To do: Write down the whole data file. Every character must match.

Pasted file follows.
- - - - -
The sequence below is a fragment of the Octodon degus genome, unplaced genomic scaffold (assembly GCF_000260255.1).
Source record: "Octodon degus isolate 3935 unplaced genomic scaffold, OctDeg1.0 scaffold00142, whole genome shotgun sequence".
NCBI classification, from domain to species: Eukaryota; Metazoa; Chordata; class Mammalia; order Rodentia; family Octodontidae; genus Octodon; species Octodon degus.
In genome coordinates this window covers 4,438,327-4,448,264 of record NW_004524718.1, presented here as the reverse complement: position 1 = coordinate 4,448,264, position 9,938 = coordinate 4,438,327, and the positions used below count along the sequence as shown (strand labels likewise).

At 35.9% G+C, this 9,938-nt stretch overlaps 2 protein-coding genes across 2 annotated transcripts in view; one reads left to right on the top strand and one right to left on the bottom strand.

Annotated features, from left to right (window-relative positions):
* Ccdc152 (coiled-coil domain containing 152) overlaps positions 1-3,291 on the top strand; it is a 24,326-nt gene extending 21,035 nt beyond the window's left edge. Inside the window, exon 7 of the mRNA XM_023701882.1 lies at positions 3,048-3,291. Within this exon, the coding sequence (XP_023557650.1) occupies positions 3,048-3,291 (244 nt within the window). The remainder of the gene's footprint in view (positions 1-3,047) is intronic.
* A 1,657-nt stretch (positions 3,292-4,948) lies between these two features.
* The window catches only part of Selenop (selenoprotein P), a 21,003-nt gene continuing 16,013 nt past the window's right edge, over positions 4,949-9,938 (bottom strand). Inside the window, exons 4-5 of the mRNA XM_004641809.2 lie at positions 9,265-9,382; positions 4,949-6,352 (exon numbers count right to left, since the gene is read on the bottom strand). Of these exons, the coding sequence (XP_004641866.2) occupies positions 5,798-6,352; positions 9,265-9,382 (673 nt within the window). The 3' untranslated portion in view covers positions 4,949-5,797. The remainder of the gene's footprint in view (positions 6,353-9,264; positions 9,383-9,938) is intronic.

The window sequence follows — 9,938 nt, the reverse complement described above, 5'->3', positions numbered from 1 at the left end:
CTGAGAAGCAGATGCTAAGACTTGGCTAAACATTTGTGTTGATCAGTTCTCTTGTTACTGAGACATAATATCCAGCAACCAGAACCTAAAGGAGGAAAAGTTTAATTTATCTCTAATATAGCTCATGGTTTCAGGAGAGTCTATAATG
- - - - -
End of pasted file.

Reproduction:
The sequence below is a fragment of the Octodon degus genome, unplaced genomic scaffold (assembly GCF_000260255.1).
Source record: "Octodon degus isolate 3935 unplaced genomic scaffold, OctDeg1.0 scaffold00142, whole genome shotgun sequence".
NCBI classification, from domain to species: Eukaryota; Metazoa; Chordata; class Mammalia; order Rodentia; family Octodontidae; genus Octodon; species Octodon degus.
In genome coordinates this window covers 4,438,327-4,448,264 of record NW_004524718.1, presented here as the reverse complement: position 1 = coordinate 4,448,264, position 9,938 = coordinate 4,438,327, and the positions used below count along the sequence as shown (strand labels likewise).

At 35.9% G+C, this 9,938-nt stretch overlaps 2 protein-coding genes across 2 annotated transcripts in view; one reads left to right on the top strand and one right to left on the bottom strand.

Annotated features, from left to right (window-relative positions):
* Ccdc152 (coiled-coil domain containing 152) overlaps positions 1-3,291 on the top strand; it is a 24,326-nt gene extending 21,035 nt beyond the window's left edge. Inside the window, exon 7 of the mRNA XM_023701882.1 lies at positions 3,048-3,291. Within this exon, the coding sequence (XP_023557650.1) occupies positions 3,048-3,291 (244 nt within the window). The remainder of the gene's footprint in view (positions 1-3,047) is intronic.
* A 1,657-nt stretch (positions 3,292-4,948) lies between these two features.
* The window catches only part of Selenop (selenoprotein P), a 21,003-nt gene continuing 16,013 nt past the window's right edge, over positions 4,949-9,938 (bottom strand). Inside the window, exons 4-5 of the mRNA XM_004641809.2 lie at positions 9,265-9,382; positions 4,949-6,352 (exon numbers count right to left, since the gene is read on the bottom strand). Of these exons, the coding sequence (XP_004641866.2) occupies positions 5,798-6,352; positions 9,265-9,382 (673 nt within the window). The 3' untranslated portion in view covers positions 4,949-5,797. The remainder of the gene's footprint in view (positions 6,353-9,264; positions 9,383-9,938) is intronic.

The window sequence follows — 9,938 nt, the reverse complement described above, 5'->3', positions numbered from 1 at the left end:
CTGAGAAGCAGATGCTAAGACTTGGCTAAACATTTGTGTTGATCAGTTCTCTTGTTACTGAGACATAATATCCAGCAACCAGAACCTAAAGGAGGAAAAGTTTAATTTATCTCTAATATAGCTCATGGTTTCAGGAGAGTCTATAATG